CHARLOTTE, N.C. – From sex with students to guns on campus, more than a dozen teachers in the Charlotte area have faced serious trouble in the last few months.
NBC Charlotte did some digging and found North Carolina falls on the wrong side of the numbers when it comes to who’s allowed to teach your kids. The Tar Heel State is one of only 10 states in the country that don’t fingerprint teachers. But there’s a push to change that, because it’s easier to be a licensed as a teacher than it is to be a licensed manicurist in North Carolina.
Teachers facing legal trouble
It’s been a bit of a stretch, teacher after teacher, in the news for the wrong reasons.
At Sedgefield Middle School a teacher was caught with a gun on campus. In Gaston County, a special education teacher was charged with assaulting a disabled child. And at Merry Oaks Elementary in Charlotte, a substitute teacher was accused of sexually assaulting two students.
Parents were shocked to learn about the rash of charges against teachers, but even more by what came next.
“Would you be surprised to hear school districts are not required to do background checks before they hire a teacher?”
“Yes, I would be surprised,” said Carlissa Sanders, whose eyes went wide when NBC Charlotte asked that question. “It’s my children and I would want them to have the safest environment.”
Right now, North Carolina school districts must have a policy for vetting teachers, but the state does not require a background check. And most only do a simple database search — none of them check fingerprints like 40 other states do.
“That’s crazy,” said Lesa Breelove. “I never knew that. That’s not good.”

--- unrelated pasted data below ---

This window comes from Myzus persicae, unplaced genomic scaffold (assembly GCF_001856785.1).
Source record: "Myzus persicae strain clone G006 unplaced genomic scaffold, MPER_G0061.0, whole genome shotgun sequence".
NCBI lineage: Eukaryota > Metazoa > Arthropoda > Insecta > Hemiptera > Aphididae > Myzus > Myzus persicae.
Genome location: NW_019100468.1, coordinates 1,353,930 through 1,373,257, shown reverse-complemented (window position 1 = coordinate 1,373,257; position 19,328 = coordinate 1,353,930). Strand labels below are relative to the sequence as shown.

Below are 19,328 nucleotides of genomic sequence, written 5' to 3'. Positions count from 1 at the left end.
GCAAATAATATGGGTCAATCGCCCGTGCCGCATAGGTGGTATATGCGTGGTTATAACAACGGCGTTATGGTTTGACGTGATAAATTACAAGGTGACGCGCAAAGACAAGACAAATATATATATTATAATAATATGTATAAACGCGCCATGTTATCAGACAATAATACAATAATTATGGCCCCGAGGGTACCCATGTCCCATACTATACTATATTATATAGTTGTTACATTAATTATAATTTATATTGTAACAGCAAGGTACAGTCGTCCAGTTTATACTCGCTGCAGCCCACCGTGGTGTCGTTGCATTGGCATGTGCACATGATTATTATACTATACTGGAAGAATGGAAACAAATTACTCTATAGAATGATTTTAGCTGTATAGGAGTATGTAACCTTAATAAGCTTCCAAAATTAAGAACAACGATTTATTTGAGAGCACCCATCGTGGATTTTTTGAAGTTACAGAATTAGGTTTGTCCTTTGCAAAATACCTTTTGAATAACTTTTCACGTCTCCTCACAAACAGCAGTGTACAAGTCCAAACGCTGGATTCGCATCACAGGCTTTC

The attorney for the state school board agrees and is part of a group pushing legislators to change that. They want fingerprinting to be a requirement for teachers.
“It’s the most comprehensive of all the tools out there.”
Seven years ago, a task force first pushed for the fingerprinting but legislators didn’t want to spend money.
“Our students in North Carolina deserve to have a teacher that’s been vetted by their employer and their licensing entity,” said the attorney.
House Bill 117 is currently pending and would require running teachers’ fingerprints before licensing them in the Tar Heel State. Right now, even manicurists and architects in North Carolina undergo that kind of background check before getting a license, yet teachers don’t.
“I want to have certainty about those who we put a license in there to be in a classroom with students,”
“It makes me nervous for my kids and I would appreciate it if they cared about my kids the way I cared about my kids,” Sanders said.
And here’s something else: when it comes to substitute teachers, there are no required background checks.